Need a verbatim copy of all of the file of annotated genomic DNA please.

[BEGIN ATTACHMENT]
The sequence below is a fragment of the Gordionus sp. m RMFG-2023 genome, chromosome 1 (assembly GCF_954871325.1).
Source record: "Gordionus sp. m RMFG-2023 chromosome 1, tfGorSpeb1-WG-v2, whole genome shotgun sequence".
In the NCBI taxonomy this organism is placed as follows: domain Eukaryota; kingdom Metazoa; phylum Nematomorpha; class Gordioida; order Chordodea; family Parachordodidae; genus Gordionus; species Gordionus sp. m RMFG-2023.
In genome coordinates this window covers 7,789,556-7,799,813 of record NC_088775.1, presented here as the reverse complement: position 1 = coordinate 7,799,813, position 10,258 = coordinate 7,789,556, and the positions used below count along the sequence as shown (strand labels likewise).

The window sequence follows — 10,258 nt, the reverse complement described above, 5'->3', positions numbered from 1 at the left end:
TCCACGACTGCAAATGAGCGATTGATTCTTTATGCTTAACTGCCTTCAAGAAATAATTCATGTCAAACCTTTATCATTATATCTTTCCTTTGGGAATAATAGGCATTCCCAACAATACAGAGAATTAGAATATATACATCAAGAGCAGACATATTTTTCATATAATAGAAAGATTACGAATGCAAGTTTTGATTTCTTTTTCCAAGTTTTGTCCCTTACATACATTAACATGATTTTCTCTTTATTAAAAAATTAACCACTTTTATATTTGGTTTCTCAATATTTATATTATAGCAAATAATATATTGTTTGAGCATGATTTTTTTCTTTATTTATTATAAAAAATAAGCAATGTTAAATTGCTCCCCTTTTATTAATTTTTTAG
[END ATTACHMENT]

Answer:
The sequence below is a fragment of the Gordionus sp. m RMFG-2023 genome, chromosome 1 (assembly GCF_954871325.1).
Source record: "Gordionus sp. m RMFG-2023 chromosome 1, tfGorSpeb1-WG-v2, whole genome shotgun sequence".
In the NCBI taxonomy this organism is placed as follows: domain Eukaryota; kingdom Metazoa; phylum Nematomorpha; class Gordioida; order Chordodea; family Parachordodidae; genus Gordionus; species Gordionus sp. m RMFG-2023.
In genome coordinates this window covers 7,789,556-7,799,813 of record NC_088775.1, presented here as the reverse complement: position 1 = coordinate 7,799,813, position 10,258 = coordinate 7,789,556, and the positions used below count along the sequence as shown (strand labels likewise).

The window sequence follows — 10,258 nt, the reverse complement described above, 5'->3', positions numbered from 1 at the left end:
TCCACGACTGCAAATGAGCGATTGATTCTTTATGCTTAACTGCCTTCAAGAAATAATTCATGTCAAACCTTTATCATTATATCTTTCCTTTGGGAATAATAGGCATTCCCAACAATACAGAGAATTAGAATATATACATCAAGAGCAGACATATTTTTCATATAATAGAAAGATTACGAATGCAAGTTTTGATTTCTTTTTCCAAGTTTTGTCCCTTACATACATTAACATGATTTTCTCTTTATTAAAAAATTAACCACTTTTATATTTGGTTTCTCAATATTTATATTATAGCAAATAATATATTGTTTGAGCATGATTTTTTTCTTTATTTATTATAAAAAATAAGCAATGTTAAATTGCTCCCCTTTTATTAATTTTTTAG